Did 280-characters make Twitter more civil?

Even with Twitter's 280-character limit, brevity is still the soul of wit, but could that extra space be making the platform's 330 million monthly active users a bit more civil?

Back in November 2017, the San Francisco-based social network doubled its character count, prompting cries of joy from some and shrieks of outrage from others.

One year later, the company compiled data to assess the impact of 280 characters on user behavior and shared that information with Fox News.

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Twitter has seen a big jump in the use of "please" and "thank you," increasing 54 percent and 22 percent, respectively, in the last year.

The platform, which has taken flak for not cracking down on accounts spewing anti-Semitic or racist speech, has been trying to combat the spread of misinformation and abuse for years. Twitter CEO Jack Dorsey said recently that a range of radical changes, including the elimination of core features such as Follower Count and the Like button, are under consideration.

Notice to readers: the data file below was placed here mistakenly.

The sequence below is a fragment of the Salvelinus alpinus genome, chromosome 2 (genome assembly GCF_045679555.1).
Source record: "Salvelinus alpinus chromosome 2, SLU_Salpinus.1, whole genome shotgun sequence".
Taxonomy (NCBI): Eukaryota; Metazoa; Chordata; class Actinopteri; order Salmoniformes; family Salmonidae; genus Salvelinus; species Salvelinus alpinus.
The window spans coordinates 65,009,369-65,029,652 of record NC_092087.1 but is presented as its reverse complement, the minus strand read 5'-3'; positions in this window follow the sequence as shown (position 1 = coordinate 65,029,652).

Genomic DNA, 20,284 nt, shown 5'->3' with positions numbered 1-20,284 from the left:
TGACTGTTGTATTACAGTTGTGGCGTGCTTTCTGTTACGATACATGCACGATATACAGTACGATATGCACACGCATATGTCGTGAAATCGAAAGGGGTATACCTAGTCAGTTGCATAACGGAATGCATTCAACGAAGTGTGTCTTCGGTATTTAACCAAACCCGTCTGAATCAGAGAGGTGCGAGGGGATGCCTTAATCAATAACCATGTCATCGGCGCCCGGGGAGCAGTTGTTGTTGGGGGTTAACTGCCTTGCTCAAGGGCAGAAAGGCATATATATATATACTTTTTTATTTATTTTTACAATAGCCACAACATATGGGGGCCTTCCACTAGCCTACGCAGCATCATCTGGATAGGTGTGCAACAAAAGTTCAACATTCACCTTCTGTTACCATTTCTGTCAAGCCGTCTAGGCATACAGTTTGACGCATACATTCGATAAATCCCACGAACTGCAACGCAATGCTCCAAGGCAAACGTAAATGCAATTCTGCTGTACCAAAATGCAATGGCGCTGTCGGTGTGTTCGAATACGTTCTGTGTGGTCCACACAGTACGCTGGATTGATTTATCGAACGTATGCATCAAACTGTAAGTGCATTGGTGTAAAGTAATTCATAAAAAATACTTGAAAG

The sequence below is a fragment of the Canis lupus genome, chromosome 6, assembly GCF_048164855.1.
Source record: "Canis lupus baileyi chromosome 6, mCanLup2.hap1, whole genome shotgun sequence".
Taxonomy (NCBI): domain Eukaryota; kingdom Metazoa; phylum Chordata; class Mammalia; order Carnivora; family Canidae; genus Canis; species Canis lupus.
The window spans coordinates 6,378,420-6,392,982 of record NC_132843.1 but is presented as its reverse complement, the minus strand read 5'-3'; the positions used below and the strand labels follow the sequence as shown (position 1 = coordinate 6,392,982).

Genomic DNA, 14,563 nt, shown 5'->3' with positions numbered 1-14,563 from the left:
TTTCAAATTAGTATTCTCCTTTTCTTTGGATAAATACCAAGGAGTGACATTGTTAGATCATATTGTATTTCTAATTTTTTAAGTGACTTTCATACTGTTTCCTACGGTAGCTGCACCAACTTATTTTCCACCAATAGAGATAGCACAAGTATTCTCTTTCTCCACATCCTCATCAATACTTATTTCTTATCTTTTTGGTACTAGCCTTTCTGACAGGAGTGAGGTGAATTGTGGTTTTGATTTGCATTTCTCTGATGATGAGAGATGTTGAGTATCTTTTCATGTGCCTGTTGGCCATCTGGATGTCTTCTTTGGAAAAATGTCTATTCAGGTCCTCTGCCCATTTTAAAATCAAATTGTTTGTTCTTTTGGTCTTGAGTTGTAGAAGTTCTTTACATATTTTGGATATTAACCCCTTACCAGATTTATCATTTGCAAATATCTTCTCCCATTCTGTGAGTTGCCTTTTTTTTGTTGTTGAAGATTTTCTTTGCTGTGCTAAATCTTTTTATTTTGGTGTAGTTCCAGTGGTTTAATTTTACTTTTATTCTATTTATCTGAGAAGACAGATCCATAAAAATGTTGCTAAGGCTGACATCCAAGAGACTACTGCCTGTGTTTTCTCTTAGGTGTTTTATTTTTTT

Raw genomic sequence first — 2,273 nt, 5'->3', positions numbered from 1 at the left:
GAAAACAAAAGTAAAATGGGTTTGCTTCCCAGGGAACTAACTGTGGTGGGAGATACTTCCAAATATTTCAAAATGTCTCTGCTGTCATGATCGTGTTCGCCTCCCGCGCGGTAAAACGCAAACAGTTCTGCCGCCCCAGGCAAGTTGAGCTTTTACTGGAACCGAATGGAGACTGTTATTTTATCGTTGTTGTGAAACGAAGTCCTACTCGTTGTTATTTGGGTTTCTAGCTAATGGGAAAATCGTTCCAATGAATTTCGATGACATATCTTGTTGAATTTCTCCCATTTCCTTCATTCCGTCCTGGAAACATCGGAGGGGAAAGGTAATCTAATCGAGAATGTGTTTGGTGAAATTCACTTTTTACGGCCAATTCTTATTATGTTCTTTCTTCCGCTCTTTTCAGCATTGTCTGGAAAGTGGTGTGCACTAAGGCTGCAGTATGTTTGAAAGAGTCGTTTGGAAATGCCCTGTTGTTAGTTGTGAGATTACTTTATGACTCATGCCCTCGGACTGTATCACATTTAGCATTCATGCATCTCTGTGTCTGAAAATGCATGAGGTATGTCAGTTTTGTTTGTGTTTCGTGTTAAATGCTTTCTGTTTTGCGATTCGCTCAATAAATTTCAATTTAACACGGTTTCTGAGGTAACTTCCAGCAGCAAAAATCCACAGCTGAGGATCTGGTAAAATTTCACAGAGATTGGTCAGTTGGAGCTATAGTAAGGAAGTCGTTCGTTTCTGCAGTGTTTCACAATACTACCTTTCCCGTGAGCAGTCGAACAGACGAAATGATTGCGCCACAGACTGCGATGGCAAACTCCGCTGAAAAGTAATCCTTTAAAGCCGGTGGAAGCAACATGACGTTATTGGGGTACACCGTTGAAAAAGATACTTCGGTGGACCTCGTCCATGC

Twitter also saw a marked uptick in tweets with question marks, up by 30 percent, and said that overall tweets are receiving more replies. Also, the amount of abbreviated words like "gr8" and "b4" has dropped significantly.

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In addition, the platform's product team teased a few features that are available only to its employees as a kind of in-house test – including threaded, color-coded replies, a Twitter "status" setting feature and more – at the company's New York City headquarters last week.

Even with more space, however, only about 1 percent of tweets written in English hit the 280-character limit, and only 12 percent are longer than 140 characters.